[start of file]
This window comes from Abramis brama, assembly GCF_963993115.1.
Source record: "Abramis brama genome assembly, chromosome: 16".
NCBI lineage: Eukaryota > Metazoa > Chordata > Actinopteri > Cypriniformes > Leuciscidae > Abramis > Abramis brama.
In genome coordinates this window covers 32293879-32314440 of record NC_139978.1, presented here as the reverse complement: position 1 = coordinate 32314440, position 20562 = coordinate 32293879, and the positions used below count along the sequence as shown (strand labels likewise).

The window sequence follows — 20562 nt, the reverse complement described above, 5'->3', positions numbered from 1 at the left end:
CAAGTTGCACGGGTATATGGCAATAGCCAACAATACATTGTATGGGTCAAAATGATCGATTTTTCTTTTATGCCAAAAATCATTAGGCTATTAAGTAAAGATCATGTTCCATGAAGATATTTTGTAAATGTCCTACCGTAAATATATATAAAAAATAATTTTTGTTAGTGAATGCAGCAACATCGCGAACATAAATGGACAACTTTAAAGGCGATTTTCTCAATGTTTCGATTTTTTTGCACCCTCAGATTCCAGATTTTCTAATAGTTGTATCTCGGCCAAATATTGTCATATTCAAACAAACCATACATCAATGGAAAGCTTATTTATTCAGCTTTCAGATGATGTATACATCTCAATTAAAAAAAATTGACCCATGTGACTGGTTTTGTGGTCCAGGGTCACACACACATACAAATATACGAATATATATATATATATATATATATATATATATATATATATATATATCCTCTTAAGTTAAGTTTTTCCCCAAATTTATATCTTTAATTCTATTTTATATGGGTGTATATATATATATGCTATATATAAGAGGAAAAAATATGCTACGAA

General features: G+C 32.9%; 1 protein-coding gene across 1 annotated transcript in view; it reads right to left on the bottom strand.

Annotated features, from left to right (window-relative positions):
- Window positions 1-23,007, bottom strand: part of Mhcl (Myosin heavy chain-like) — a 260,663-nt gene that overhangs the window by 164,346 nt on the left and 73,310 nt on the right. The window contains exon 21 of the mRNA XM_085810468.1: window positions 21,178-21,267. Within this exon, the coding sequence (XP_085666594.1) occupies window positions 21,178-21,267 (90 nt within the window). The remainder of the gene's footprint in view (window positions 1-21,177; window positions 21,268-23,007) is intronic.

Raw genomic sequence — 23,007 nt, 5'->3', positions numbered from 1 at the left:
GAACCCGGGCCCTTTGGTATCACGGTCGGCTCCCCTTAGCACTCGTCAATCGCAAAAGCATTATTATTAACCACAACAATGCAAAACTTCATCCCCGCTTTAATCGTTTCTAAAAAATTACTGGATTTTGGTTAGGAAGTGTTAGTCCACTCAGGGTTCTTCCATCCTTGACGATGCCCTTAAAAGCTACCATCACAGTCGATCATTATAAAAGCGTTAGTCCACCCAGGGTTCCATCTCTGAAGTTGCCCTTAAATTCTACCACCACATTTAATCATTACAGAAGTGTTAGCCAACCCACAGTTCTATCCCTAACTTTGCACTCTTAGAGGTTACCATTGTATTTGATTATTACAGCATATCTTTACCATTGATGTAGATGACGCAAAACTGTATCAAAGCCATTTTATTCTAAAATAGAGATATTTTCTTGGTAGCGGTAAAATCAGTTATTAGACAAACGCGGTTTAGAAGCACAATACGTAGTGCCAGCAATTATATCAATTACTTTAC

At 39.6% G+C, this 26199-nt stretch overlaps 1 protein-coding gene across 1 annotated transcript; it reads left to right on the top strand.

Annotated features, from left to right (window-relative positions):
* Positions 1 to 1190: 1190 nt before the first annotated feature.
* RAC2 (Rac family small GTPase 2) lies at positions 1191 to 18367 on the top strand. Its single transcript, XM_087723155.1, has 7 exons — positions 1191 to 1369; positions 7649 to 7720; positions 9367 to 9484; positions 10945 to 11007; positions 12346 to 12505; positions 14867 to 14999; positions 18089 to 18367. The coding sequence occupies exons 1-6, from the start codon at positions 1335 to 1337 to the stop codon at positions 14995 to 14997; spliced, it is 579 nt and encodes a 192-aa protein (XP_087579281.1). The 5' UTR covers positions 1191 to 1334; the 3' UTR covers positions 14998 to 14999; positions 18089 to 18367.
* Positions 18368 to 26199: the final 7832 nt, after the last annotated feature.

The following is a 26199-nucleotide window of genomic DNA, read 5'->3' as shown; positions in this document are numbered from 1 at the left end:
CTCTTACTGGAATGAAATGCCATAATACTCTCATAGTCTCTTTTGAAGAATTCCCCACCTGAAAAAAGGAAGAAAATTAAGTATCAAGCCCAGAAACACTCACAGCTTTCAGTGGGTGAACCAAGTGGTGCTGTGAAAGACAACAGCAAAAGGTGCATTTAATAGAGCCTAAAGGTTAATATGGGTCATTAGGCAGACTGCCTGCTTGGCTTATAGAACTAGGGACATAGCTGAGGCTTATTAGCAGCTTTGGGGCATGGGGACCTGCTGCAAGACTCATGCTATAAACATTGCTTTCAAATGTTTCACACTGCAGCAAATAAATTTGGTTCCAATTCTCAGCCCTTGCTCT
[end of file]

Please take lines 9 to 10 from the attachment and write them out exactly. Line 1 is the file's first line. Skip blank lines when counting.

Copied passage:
- Window positions 1-23,007, bottom strand: part of Mhcl (Myosin heavy chain-like) — a 260,663-nt gene that overhangs the window by 164,346 nt on the left and 73,310 nt on the right. The window contains exon 21 of the mRNA XM_085810468.1: window positions 21,178-21,267. Within this exon, the coding sequence (XP_085666594.1) occupies window positions 21,178-21,267 (90 nt within the window). The remainder of the gene's footprint in view (window positions 1-21,177; window positions 21,268-23,007) is intronic.

Raw genomic sequence — 23,007 nt, 5'->3', positions numbered from 1 at the left: